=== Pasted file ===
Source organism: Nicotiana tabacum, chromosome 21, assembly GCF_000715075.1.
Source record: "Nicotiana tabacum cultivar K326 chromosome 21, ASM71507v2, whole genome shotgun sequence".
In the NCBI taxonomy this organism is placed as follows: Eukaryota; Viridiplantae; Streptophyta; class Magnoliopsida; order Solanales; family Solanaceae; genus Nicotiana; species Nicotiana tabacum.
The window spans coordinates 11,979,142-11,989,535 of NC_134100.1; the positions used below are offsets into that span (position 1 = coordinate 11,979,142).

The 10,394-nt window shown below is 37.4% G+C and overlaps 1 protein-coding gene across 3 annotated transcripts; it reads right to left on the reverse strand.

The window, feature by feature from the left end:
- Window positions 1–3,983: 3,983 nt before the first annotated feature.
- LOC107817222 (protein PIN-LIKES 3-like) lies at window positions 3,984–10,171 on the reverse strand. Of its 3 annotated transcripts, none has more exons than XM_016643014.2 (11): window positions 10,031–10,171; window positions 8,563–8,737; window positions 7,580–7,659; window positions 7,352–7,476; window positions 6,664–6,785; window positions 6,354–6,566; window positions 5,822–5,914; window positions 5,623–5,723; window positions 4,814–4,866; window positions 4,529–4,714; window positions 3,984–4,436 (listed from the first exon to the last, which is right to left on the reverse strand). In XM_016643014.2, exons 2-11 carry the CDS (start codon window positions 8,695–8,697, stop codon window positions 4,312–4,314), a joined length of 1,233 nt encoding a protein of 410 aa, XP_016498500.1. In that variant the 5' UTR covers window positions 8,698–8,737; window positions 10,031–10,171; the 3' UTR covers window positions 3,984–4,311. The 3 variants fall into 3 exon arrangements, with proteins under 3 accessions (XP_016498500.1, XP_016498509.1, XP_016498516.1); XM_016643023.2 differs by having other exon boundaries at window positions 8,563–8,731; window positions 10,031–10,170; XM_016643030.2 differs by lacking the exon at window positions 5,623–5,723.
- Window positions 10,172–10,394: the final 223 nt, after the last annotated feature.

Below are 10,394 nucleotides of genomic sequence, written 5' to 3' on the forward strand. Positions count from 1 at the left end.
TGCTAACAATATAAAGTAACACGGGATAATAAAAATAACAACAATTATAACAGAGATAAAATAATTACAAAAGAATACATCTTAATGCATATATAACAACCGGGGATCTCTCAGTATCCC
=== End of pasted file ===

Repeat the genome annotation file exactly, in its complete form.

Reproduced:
Source organism: Nicotiana tabacum, chromosome 21, assembly GCF_000715075.1.
Source record: "Nicotiana tabacum cultivar K326 chromosome 21, ASM71507v2, whole genome shotgun sequence".
In the NCBI taxonomy this organism is placed as follows: Eukaryota; Viridiplantae; Streptophyta; class Magnoliopsida; order Solanales; family Solanaceae; genus Nicotiana; species Nicotiana tabacum.
The window spans coordinates 11,979,142-11,989,535 of NC_134100.1; the positions used below are offsets into that span (position 1 = coordinate 11,979,142).

The 10,394-nt window shown below is 37.4% G+C and overlaps 1 protein-coding gene across 3 annotated transcripts; it reads right to left on the reverse strand.

The window, feature by feature from the left end:
- Window positions 1–3,983: 3,983 nt before the first annotated feature.
- LOC107817222 (protein PIN-LIKES 3-like) lies at window positions 3,984–10,171 on the reverse strand. Of its 3 annotated transcripts, none has more exons than XM_016643014.2 (11): window positions 10,031–10,171; window positions 8,563–8,737; window positions 7,580–7,659; window positions 7,352–7,476; window positions 6,664–6,785; window positions 6,354–6,566; window positions 5,822–5,914; window positions 5,623–5,723; window positions 4,814–4,866; window positions 4,529–4,714; window positions 3,984–4,436 (listed from the first exon to the last, which is right to left on the reverse strand). In XM_016643014.2, exons 2-11 carry the CDS (start codon window positions 8,695–8,697, stop codon window positions 4,312–4,314), a joined length of 1,233 nt encoding a protein of 410 aa, XP_016498500.1. In that variant the 5' UTR covers window positions 8,698–8,737; window positions 10,031–10,171; the 3' UTR covers window positions 3,984–4,311. The 3 variants fall into 3 exon arrangements, with proteins under 3 accessions (XP_016498500.1, XP_016498509.1, XP_016498516.1); XM_016643023.2 differs by having other exon boundaries at window positions 8,563–8,731; window positions 10,031–10,170; XM_016643030.2 differs by lacking the exon at window positions 5,623–5,723.
- Window positions 10,172–10,394: the final 223 nt, after the last annotated feature.

Below are 10,394 nucleotides of genomic sequence, written 5' to 3' on the forward strand. Positions count from 1 at the left end.
TGCTAACAATATAAAGTAACACGGGATAATAAAAATAACAACAATTATAACAGAGATAAAATAATTACAAAAGAATACATCTTAATGCATATATAACAACCGGGGATCTCTCAGTATCCC